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Discussion Starter · #14 ·
... and that rate is in excess of 400 vehicles per day. This is a production rate that Ford is very familiar with, and should not have difficulty achieving. It also shines a light on why it is so difficult to compete as a start up.😳
If Ford can get the parts they need.

It’s funny. A third of the folks out there don’t believe Ford can ramp up that fast and another third think a company that has never built cars can do it tomorrow.
 
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So ASSUMING it is true that all 200,000 reservations holders will offered an order of a MY 2023, I am wondering what the conversion rate is?

With price increases, resale values dropping, and no Pro model, or XLTs, I assume conversion rates would drop fast. And drop even more as competition comes on strong by MY2024.

Someone here said it was 47% for waves 1-4.

Or maybe Fords wants convert reservations to orders before a viable alternative comes to market?
 

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Discussion Starter · #16 ·
Speculate away. That 47% estimate was way back at the start of ordering. Ford is unlikely to give out the real numbers.
 

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As soon as the math on flipping tipped over, I’m sure the conversion rate dropped dramatically. I think some people thought that they could treat reserving and flipping new models as source of income. It was actually not a bad thought in a strong economy, with very little cash tied up in the reservation and fully refundable as soon as the opportunity for profit has passed.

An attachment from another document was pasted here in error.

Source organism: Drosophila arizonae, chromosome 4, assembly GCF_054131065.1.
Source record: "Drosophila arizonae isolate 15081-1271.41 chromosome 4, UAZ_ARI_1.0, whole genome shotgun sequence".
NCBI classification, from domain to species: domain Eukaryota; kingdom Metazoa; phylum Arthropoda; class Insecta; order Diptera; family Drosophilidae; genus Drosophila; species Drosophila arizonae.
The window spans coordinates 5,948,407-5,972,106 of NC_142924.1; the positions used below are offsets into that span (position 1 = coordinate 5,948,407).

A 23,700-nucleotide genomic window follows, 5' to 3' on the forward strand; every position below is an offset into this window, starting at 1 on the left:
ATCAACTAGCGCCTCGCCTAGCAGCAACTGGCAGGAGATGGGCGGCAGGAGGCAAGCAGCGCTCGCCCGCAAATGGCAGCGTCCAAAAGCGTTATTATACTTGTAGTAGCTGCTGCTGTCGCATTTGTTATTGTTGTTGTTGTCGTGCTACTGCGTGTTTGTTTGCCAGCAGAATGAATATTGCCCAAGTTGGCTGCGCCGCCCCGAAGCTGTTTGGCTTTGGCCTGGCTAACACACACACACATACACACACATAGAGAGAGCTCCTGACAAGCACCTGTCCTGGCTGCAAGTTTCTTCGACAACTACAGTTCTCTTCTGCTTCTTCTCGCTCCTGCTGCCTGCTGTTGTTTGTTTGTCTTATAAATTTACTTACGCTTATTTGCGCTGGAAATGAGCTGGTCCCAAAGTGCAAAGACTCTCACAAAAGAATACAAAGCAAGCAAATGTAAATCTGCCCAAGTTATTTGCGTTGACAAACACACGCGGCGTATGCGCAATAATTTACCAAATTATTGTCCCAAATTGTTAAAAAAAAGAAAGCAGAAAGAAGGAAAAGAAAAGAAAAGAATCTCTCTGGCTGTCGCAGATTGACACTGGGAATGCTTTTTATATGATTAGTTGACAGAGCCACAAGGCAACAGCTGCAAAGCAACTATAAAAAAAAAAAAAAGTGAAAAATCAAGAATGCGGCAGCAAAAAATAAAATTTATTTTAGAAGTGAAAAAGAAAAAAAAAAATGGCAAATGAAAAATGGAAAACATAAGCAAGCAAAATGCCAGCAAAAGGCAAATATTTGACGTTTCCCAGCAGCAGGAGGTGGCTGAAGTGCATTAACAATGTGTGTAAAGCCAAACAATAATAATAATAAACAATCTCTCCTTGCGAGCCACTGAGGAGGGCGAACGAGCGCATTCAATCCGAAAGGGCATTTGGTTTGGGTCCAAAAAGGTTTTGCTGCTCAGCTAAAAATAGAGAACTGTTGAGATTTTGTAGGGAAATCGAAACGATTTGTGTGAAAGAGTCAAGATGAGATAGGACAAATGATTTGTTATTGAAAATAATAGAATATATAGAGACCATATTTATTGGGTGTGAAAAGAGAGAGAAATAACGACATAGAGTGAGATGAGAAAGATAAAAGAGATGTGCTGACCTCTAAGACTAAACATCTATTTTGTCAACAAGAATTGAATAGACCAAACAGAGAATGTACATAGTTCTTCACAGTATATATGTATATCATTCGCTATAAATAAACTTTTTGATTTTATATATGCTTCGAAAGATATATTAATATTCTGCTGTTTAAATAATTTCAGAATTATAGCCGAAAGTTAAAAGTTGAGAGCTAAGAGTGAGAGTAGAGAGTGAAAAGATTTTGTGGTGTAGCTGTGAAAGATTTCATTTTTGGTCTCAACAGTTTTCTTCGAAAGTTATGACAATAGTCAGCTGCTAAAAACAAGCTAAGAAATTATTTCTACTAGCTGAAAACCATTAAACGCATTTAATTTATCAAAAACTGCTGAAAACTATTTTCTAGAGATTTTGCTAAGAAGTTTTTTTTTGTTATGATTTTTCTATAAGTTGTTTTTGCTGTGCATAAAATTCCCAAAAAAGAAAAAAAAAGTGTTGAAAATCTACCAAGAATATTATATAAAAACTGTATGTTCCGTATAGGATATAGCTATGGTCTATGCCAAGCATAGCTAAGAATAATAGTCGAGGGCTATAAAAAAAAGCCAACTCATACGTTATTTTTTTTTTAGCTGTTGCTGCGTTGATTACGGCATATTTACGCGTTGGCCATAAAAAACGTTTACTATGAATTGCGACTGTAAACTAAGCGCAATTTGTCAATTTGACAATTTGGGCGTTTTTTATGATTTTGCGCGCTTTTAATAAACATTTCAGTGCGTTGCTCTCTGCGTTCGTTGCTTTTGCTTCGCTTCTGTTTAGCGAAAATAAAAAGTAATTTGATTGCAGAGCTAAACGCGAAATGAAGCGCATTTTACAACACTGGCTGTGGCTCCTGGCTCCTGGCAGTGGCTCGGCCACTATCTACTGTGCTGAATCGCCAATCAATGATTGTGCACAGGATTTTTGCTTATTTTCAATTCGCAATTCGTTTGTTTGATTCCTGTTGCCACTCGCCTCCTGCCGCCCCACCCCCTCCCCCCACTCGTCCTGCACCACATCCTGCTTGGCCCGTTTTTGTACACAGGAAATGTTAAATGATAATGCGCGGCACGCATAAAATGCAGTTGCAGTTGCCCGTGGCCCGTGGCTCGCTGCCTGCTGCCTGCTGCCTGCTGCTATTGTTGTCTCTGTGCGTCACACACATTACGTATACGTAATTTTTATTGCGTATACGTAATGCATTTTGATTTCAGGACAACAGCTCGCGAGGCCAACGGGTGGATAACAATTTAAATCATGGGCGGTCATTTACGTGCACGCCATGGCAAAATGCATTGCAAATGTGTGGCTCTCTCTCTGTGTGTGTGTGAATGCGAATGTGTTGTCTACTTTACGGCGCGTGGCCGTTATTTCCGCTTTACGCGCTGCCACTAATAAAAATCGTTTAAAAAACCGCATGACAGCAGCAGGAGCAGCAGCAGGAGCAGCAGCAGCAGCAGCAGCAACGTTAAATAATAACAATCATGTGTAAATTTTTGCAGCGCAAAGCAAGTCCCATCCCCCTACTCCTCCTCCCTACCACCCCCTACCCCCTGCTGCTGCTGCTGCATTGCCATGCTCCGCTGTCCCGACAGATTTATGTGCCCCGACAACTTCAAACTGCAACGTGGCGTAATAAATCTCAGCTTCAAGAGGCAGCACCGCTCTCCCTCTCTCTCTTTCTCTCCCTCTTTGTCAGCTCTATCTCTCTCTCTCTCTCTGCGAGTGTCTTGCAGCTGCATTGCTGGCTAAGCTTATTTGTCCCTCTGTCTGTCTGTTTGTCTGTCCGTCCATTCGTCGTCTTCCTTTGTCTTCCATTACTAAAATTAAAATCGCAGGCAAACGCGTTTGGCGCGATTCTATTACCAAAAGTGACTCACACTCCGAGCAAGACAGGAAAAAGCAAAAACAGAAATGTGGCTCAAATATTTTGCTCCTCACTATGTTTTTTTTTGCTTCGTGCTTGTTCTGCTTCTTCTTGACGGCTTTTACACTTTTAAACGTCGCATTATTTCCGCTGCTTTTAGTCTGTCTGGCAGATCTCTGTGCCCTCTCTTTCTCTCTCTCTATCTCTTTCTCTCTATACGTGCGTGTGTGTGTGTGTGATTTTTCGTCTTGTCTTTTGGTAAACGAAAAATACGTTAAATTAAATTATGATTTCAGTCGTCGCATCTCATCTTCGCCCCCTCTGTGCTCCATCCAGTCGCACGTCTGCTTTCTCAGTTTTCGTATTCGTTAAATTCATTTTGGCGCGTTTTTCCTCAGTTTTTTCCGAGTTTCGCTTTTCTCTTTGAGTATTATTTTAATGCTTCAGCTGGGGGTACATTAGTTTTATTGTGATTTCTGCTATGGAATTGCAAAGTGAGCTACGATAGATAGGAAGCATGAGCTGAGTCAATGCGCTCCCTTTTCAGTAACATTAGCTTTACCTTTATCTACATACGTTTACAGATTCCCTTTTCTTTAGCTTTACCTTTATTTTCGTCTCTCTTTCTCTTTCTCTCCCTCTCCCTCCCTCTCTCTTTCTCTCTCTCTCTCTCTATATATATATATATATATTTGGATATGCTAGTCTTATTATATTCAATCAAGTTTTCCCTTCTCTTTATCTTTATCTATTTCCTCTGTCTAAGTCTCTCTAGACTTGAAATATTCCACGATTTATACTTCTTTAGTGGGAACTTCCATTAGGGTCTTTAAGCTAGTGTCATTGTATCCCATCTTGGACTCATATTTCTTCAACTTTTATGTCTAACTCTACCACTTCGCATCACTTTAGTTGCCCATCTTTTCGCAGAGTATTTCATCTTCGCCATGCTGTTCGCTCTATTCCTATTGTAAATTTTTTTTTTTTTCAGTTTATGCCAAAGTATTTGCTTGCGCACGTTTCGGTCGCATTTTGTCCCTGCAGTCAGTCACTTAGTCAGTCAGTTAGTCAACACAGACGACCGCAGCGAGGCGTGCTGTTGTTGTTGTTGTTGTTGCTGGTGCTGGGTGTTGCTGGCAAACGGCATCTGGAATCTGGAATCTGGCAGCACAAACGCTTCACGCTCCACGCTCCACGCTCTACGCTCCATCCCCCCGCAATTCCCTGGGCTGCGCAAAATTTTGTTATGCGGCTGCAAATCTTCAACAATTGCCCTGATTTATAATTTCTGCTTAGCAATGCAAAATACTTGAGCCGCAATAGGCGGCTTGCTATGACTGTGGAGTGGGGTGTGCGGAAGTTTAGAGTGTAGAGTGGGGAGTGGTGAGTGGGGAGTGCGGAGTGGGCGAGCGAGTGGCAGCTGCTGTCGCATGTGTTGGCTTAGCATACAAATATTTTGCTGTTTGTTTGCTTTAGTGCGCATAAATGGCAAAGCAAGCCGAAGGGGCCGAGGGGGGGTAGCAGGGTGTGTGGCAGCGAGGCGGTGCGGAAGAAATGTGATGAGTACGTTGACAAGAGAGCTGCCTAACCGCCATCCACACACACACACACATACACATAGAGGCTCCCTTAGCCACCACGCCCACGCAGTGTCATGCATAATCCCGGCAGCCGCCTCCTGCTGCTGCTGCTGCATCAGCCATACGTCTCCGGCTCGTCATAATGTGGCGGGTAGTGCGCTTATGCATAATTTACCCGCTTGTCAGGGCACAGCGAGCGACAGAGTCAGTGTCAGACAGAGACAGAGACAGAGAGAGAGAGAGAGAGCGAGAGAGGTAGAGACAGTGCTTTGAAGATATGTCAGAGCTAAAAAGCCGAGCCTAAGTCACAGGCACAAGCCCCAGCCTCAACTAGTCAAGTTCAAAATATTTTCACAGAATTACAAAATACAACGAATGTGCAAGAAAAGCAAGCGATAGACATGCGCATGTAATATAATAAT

It hate to see multiple manufacturers jumping on this reservation model. Based on every attempt I have seen to date, it just ends up disappointing a lot of potential customers and making them bitter and resentful towards the brand going forward.
 

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As soon as the math on flipping tipped over, I’m sure the conversion rate dropped dramatically. I think some people thought that they could treat reserving and flipping new models as source of income. It was actually not a bad thought in a strong economy, with very little cash tied up in the reservation and fully refundable as soon as the opportunity for profit has passed.
It hate to see multiple manufacturers jumping on this reservation model. Based on every attempt I have seen to date, it just ends up disappointing a lot of potential customers and making them bitter and resentful towards the brand going forward.
If I may, a counterpoint.

I started ordering cars from the factory and waiting for them to be slotted, built and delivered way before any of these manufacturers were building EVs. The last ICE that I factory ordered and waited for was a factory-custom Roush Edition Mustang. I spent weeks going over the details with both the dealer and the factory, and waited months for the car to be built. Then I had to wait for the shipping; all experiences you on this list are familiar with. I loved every part of the experience, loved that my car was a "one off" from the factory, and am only sad that I no longer have it. I have gone (almost) all electric, so alas, it had to go to make room for my electric toys.